It is not 1PM yet and I have already fallen for an April Fools' Day prank. I woke up, flipped open my still Netflix-warm laptop, scrolled Twitter dead-eyed and came upon news headline: "All Pennsylvania kids to repeat their current grade next year," above a photo of Pennsylvania's governor Tom Wolf.
What did I do? I called over my mother, a sixth grade public school teacher in central Pennsylvania, and said "Did you see this?" "Oh my god," she said. We clicked and waited. "APRIL FOOLS!" screams a winking, tongue-sticking out emoji on the web page, which, in that moment, appeared to me as the face of evil incarnate. "299796 people got pranked too." I shrank back into the office chair I've set up in my parents' living room, defeated, smaller, slightly less invested in living.
Please, I beg you, the internet, no jokes today. Or rather, only funny jokes. I've spent the last month living with my parents, both teachers, as they've received a stream of contradictory updates and instructions on the state, county and district level about how they're supposed to do their jobs. In their mid-60s they've adapted to online teaching, revised their curriculum, and worked one-on-one with students to make sure they have remote learning set-ups. My mother emailed the link to her union representative to let them know the prank was circulating.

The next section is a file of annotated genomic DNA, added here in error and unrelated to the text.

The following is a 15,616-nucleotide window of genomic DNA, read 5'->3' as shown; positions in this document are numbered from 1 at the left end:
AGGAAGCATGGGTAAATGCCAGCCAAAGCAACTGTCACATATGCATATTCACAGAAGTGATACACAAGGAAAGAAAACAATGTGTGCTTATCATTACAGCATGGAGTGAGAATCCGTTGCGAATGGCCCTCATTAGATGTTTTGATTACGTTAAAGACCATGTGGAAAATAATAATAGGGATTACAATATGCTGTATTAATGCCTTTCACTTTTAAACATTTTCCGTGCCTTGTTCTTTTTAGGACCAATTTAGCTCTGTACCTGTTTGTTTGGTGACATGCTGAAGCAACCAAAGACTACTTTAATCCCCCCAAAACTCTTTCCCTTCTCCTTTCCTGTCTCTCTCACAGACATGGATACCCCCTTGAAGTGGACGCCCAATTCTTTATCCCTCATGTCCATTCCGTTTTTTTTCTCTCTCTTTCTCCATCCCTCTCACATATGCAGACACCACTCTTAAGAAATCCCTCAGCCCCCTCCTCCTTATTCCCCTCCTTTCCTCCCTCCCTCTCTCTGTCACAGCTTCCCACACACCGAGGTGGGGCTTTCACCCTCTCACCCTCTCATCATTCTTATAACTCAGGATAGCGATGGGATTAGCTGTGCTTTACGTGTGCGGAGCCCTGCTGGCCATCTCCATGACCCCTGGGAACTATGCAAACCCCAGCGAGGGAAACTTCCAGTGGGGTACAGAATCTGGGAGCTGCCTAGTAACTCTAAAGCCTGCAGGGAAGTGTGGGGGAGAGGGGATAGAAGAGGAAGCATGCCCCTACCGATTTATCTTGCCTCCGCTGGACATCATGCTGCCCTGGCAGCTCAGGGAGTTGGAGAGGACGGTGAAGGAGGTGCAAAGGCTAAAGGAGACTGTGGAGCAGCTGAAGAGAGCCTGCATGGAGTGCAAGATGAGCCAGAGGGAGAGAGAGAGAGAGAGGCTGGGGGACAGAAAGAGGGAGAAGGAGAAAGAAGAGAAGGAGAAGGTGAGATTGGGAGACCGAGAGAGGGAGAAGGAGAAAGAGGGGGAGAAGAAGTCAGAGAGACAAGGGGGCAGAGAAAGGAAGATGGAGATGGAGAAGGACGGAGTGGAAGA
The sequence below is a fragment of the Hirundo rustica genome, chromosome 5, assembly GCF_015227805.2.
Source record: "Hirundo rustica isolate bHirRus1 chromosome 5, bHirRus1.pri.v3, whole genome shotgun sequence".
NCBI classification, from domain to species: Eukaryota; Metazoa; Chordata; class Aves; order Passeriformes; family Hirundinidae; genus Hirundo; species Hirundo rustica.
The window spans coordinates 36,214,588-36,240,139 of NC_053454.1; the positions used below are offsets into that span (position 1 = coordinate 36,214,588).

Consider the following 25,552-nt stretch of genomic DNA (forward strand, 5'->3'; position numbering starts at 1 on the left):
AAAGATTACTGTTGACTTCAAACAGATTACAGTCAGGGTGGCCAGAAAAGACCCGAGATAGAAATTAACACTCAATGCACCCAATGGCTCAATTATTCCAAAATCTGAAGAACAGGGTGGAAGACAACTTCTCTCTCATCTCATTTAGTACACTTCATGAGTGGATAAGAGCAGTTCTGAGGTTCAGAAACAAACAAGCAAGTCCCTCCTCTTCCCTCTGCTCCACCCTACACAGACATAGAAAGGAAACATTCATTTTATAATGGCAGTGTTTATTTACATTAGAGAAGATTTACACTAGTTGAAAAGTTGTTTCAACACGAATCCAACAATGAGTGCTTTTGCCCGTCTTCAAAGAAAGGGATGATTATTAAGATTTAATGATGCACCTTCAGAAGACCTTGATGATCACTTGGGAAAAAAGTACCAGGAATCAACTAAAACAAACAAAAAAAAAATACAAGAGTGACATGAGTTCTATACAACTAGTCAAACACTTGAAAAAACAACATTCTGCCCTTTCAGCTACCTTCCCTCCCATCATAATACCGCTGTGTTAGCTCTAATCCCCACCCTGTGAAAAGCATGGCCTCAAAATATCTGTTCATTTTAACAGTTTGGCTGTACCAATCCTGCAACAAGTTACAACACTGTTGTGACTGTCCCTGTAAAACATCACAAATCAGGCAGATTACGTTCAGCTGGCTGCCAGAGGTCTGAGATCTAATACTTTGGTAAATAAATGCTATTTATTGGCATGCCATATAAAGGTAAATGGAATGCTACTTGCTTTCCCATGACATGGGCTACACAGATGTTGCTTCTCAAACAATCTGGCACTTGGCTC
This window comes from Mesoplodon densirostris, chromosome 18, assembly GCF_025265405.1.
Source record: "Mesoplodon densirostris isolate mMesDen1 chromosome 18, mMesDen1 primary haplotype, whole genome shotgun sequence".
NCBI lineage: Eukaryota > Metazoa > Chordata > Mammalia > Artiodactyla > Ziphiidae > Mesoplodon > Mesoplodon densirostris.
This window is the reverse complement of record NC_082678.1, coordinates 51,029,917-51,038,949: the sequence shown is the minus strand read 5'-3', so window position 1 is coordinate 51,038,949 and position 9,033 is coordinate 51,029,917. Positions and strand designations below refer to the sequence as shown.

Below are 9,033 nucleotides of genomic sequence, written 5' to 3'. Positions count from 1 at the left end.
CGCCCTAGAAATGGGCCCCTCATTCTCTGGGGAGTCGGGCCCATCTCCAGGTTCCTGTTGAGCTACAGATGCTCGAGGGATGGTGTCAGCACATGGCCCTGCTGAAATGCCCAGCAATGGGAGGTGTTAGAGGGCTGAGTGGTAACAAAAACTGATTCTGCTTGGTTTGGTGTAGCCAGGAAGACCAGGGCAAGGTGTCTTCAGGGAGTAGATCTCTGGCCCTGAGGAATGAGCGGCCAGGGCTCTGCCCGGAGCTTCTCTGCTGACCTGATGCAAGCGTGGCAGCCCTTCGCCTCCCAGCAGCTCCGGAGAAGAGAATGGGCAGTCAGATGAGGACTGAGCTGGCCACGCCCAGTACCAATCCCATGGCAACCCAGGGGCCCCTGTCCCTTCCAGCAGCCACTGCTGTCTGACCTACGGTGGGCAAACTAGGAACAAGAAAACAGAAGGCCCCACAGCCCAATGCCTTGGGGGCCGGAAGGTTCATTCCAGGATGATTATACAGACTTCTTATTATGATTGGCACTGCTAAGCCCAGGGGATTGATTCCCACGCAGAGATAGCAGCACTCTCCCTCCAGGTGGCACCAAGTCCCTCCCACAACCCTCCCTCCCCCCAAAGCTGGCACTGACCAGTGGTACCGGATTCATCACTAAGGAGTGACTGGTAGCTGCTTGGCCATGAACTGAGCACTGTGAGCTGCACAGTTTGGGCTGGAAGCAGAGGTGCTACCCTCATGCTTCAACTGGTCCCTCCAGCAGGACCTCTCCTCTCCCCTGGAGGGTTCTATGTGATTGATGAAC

Maybe I should've noticed the "article" was from "Extra-times.com" but this information, which would disrupt my parents' lives and their workplace for the next few years, seemed more than believable. Feeding my mom fake news via a Twitter prank and getting laughed at by a winking emoji is obviously a small humiliation (ok, boomer, @myself) but it did make me sadder than I was before. Sad about my own media literacy and the worms in my brain, but also about the all time high of our collective willingness to accept outlandish, norm-violating, comically awful things at face value, without question. Eight hundred people died yesterday because of a highly contagious disease we have no treatment or vaccine for and 100,000 to 240,00 more people are going to die before it's through? Sure. Prisoners are manufacturing hand sanitizer for 16 cents an hour? Gotcha. Trump's withholding ventilators from New York State because he doesn't like Andrew Cuomo? Mmmmhmm.
Our despair-induced gullibility thanks to a news cycle indistinguishable from satire websites didn't start with COVID-19, but it does make April Fool's — a holiday based on the sharing of fake news — extremely depressing. It is nice to laugh. More important than ever. For the laughing, I can recommend some very funny comedians, or some really nice memes. Maybe a podcast. Here are some funny articles about celebrities, music and fashion by my coworkers. But please, no jokes today.
Photo via Getty